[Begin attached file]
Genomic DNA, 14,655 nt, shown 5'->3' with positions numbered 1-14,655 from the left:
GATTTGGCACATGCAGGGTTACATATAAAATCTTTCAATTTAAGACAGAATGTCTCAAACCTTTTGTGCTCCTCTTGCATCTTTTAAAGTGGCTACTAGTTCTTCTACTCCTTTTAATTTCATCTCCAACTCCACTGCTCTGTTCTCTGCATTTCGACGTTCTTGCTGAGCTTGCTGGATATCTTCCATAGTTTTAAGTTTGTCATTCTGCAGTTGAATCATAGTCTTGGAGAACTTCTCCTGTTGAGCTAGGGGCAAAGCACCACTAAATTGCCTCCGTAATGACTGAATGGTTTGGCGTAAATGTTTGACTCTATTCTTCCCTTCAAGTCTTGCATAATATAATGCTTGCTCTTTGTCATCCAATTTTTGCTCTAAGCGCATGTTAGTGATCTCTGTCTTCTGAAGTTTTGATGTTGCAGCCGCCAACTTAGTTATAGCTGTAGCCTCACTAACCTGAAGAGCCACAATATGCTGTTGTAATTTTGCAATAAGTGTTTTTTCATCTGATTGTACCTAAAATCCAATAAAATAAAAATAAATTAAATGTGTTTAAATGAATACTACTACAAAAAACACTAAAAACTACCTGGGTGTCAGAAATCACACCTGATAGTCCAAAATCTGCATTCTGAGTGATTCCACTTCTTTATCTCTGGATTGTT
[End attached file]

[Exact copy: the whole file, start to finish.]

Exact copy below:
Genomic DNA, 14,655 nt, shown 5'->3' with positions numbered 1-14,655 from the left:
GATTTGGCACATGCAGGGTTACATATAAAATCTTTCAATTTAAGACAGAATGTCTCAAACCTTTTGTGCTCCTCTTGCATCTTTTAAAGTGGCTACTAGTTCTTCTACTCCTTTTAATTTCATCTCCAACTCCACTGCTCTGTTCTCTGCATTTCGACGTTCTTGCTGAGCTTGCTGGATATCTTCCATAGTTTTAAGTTTGTCATTCTGCAGTTGAATCATAGTCTTGGAGAACTTCTCCTGTTGAGCTAGGGGCAAAGCACCACTAAATTGCCTCCGTAATGACTGAATGGTTTGGCGTAAATGTTTGACTCTATTCTTCCCTTCAAGTCTTGCATAATATAATGCTTGCTCTTTGTCATCCAATTTTTGCTCTAAGCGCATGTTAGTGATCTCTGTCTTCTGAAGTTTTGATGTTGCAGCCGCCAACTTAGTTATAGCTGTAGCCTCACTAACCTGAAGAGCCACAATATGCTGTTGTAATTTTGCAATAAGTGTTTTTTCATCTGATTGTACCTAAAATCCAATAAAATAAAAATAAATTAAATGTGTTTAAATGAATACTACTACAAAAAACACTAAAAACTACCTGGGTGTCAGAAATCACACCTGATAGTCCAAAATCTGCATTCTGAGTGATTCCACTTCTTTATCTCTGGATTGTT